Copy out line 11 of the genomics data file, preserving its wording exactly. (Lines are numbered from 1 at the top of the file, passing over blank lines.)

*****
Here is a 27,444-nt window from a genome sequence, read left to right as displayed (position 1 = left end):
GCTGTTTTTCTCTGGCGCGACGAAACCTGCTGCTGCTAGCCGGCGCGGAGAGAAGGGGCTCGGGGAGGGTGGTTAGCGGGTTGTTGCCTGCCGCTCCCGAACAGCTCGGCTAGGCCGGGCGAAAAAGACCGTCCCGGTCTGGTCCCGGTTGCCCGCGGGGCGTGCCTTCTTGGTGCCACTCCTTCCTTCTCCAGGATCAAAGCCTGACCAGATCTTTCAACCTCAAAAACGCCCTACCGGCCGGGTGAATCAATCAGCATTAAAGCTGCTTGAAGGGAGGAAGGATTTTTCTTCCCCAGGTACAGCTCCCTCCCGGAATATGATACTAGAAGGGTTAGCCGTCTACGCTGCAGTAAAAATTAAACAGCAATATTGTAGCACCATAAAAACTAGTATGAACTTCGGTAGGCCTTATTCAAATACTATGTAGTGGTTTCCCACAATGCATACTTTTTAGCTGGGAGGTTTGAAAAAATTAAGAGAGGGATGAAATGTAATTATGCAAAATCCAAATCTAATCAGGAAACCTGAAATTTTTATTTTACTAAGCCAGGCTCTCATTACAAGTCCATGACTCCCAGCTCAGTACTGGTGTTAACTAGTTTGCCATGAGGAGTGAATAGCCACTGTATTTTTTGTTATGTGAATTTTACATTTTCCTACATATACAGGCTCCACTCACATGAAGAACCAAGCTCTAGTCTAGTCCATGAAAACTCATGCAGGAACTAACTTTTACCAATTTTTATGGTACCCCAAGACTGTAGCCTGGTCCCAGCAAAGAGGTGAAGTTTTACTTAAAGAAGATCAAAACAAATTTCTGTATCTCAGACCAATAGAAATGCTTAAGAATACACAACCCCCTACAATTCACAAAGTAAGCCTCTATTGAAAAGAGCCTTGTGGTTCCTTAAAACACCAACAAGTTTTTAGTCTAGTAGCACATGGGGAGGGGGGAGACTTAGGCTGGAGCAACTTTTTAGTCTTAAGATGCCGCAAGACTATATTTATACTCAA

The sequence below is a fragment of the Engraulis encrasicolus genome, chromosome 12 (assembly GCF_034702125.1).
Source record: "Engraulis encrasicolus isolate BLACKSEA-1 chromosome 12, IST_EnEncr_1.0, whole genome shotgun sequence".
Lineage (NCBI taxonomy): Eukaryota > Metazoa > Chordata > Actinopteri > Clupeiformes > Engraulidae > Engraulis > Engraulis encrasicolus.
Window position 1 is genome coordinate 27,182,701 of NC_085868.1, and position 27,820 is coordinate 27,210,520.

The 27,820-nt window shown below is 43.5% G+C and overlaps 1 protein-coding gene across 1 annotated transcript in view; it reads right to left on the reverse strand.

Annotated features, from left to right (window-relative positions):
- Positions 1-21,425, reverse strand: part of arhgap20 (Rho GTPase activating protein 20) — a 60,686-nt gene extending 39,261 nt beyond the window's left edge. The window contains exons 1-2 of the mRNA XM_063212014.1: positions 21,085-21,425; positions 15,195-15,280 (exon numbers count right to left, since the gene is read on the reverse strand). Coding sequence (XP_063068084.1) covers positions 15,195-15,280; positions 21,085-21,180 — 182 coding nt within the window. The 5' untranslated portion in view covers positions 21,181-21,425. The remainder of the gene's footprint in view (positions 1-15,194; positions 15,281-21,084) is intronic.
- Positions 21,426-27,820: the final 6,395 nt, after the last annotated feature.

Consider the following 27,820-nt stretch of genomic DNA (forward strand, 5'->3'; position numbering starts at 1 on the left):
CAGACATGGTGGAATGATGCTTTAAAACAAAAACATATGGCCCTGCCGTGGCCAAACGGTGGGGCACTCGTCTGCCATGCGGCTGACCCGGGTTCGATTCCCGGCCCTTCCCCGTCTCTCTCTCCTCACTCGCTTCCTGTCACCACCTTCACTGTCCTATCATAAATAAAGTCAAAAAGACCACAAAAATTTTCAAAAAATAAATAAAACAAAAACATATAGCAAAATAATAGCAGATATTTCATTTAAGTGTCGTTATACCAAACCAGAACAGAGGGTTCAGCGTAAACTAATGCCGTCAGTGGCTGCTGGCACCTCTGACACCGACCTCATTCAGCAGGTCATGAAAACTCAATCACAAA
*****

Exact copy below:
Consider the following 27,820-nt stretch of genomic DNA (forward strand, 5'->3'; position numbering starts at 1 on the left):